Here we go with the insults, laking arguments, ey? Must get realy draughty between those ears on the bike commute with all that empty space.

          • Mike Heuer

            Here we go with the illiterate ignorance again. It’s fun to watch. You must have started drinking particularly early today.

          • nutragedomsemaca

            Time zones, ever heard of those?

          • Mike

            So, you admit you are in a drunken stupor.

          • nutragedomsemaca

            I admit, you are a bigger moron than I am and I wasted too much time talking to you. I wish endless straight roads and freezing rain on your commute.

          • Mike

            More projection by an obvious alcoholic limey.

          • Saddaf

            Your ‘ride to live bullshit’ and ‘you Americans riding in straight lines…’ comments started this insult fight. So you must be the one ‘lacking arguments, ey. Must get really (two ‘l’s) drafty between tho ears’ of yours.’
            You’re so narrow minded you probably can’t even find a helmet shaped like a book. ;-D Seriously, if you ever make it to Texas (you know that state that is bigger than the British Isles combined?), you would find you can ride in ‘straight lines’ for 17 hours and still not have left the state! I can ride for 17 hours in your mini-country and never hit 125 mph because of all the stops. Not everyone lives in a cramped cracker box of a place like yours, so you might broaden your perspective a little. But that would take humility. Do they have any of that where you live? Maybe you could borrow someone else’s just to try it out for a while.
            Insults aside, couldn’t you have a conversation without insulting a fellow biker? I thought we were all sharing a commaraderie of the ride? But I would say that by starting out with ‘Holy f—-‘ told me all I would need to know about you. You lack substance. You don’t matter. Go away, please, before you hurt yourself.

          • nutragedomsemaca

            While I am flattered you think I am British (I’m not, just learned proper english), You still insult me without any arguments on why anyone should comute on a motorbike using straight (as în boring) highways and no trafic. This în a country with mire dangerous roads than europe and lower speed limits.

          • nutragedomsemaca

            Unfortunatkley , I was not the one starting the insults and I do consider I have the right to reply in kind. As for riding in Texas, conditions you described are precisely why you do not NEED a bike there, why it is not FUN to ride a bike there, and the ridiculously low speed limits are why you do not need more than 70 HP to ride a bike there (and probably why you need 17 hours to leave the state) . I can ride in mountains and 2 hours later go 200kph on a straight bit of road which makes riding the bike FUN.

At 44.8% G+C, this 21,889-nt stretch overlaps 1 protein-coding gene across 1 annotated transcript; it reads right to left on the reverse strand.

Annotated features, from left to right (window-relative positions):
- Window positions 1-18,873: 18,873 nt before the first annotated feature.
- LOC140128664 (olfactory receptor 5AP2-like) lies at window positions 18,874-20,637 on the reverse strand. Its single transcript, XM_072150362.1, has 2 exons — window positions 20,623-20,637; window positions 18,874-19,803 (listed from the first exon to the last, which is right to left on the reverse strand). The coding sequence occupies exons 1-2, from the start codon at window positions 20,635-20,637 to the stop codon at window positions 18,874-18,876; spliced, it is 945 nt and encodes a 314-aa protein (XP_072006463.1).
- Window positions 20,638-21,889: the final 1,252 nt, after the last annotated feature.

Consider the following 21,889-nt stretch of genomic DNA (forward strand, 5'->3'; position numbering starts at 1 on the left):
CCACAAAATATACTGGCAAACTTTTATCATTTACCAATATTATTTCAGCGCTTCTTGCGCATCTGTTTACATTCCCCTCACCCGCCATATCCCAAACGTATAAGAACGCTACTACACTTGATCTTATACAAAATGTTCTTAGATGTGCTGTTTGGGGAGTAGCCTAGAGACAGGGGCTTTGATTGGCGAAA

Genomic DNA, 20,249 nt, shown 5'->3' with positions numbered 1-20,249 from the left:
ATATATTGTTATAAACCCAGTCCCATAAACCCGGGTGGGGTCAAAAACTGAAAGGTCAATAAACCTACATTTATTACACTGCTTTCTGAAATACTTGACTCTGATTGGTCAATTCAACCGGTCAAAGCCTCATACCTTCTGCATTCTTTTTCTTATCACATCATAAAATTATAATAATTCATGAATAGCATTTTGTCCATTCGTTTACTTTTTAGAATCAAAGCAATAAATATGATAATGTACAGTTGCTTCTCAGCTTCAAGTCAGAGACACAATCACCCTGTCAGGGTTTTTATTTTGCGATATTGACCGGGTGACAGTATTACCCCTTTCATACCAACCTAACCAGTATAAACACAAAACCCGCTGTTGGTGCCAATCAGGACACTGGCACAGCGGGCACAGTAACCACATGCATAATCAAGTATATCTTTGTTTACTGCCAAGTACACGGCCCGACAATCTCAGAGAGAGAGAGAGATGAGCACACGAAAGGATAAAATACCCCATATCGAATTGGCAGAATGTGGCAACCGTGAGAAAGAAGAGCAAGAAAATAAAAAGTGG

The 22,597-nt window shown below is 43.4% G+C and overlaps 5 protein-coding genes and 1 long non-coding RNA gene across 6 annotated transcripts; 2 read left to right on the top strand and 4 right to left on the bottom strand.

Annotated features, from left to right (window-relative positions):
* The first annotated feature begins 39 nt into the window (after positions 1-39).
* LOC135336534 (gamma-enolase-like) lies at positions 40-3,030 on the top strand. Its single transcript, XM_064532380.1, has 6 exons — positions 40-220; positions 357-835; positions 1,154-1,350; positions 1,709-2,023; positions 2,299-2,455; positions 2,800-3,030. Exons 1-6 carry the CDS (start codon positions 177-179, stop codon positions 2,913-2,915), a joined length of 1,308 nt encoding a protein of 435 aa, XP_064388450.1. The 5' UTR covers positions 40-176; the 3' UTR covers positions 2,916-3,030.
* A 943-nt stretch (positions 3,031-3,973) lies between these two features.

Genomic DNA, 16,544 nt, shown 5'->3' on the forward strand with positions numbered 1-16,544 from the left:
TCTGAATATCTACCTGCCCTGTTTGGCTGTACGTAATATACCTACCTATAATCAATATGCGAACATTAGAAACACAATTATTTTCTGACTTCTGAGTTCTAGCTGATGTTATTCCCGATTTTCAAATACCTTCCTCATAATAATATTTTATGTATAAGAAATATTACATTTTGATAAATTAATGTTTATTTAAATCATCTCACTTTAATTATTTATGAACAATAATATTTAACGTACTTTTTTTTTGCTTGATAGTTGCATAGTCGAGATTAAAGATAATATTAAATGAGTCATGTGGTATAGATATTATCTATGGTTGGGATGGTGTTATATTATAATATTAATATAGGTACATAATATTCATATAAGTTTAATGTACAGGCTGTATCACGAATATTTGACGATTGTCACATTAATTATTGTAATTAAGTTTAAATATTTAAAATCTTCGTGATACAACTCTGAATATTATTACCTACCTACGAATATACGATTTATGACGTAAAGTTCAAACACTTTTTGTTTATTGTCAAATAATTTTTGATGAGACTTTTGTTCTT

• i sargin

    “And in case you’re wondering about range, electric motorcycles get their best mileage in city traffic, as each time you’re coasting or braking, the regenerative effect is adding a tad more juice back into the batteries.” Lemme see…The power regained by the regenerative mechanism is always less than the power used to accelerate up again, so wouldn’t the motorcycle.com writer/Zero S manufacturer have broken the laws of physics and invented a perpetual motion machine if this were true? 😉

  • Sebastian Beretvas

    this list is very awkward. no dualsports? xt250? wr250? crf230l? all great city commuting bikes. and if you’re worried about storage capacity bring a backpack… my dad went from canada to florida and then all the way to california all on a 1970’s kawasaki 350 twin… that is the difference between the old generation and new generation of motorcyclists.

    • nutragedomsemaca

      Most cities have tarmac, so why dual sports?

      • bill engstrom

        because the roads are in such bad shape.

  • vitor

    SuperMoto. end of discussion.

  • Jorge Mesa

    How is the Yamaha Bolt not on this list? I’ve owned one for over a year and have commuted 9000 miles without a problem and in great comfort. It’s well powered and nimble with great maneuverability. And you can add saddle bags for luggage like many of the bikes on this list.

    • Craig Washington

      I was thinking the same thing..

  • Recep Gezer

    I completely disagree with the Motorcycle.com about the 1st placement: KTM Duke 690. I have a 2017 Duke 690 and its a terrible commuter. Even though most of the things said are correct (light, nimble, etc.) they forgot to mention about the engine overheat issue in a stop and go traffic. I was thinking that issue was particular to my bike but apparently every single 690 Duke (according to my dealer and KTM itself) has insufficient cooling system for a stop and go traffic (for that matter the issue is not unique to 690). After about 10-15 minutes in traffic I get the “engine overheat” warning in my dash. I read many forum entries but could not find a definitive solution, neither my dealer. I agree that it’s a great bike for everything else but for commuting.

  • disqus_SWe1pH5gM2

    I’ve shoved a trio of Hivi bags on my 05′ SV1kS and would take it over anything on this list. If I were to be getting a new commuter bike it’d be a 650 adventure bike with a top bag and ABS. Slap winter tires on during the wet season, sporty tires on the rest of the year. Done.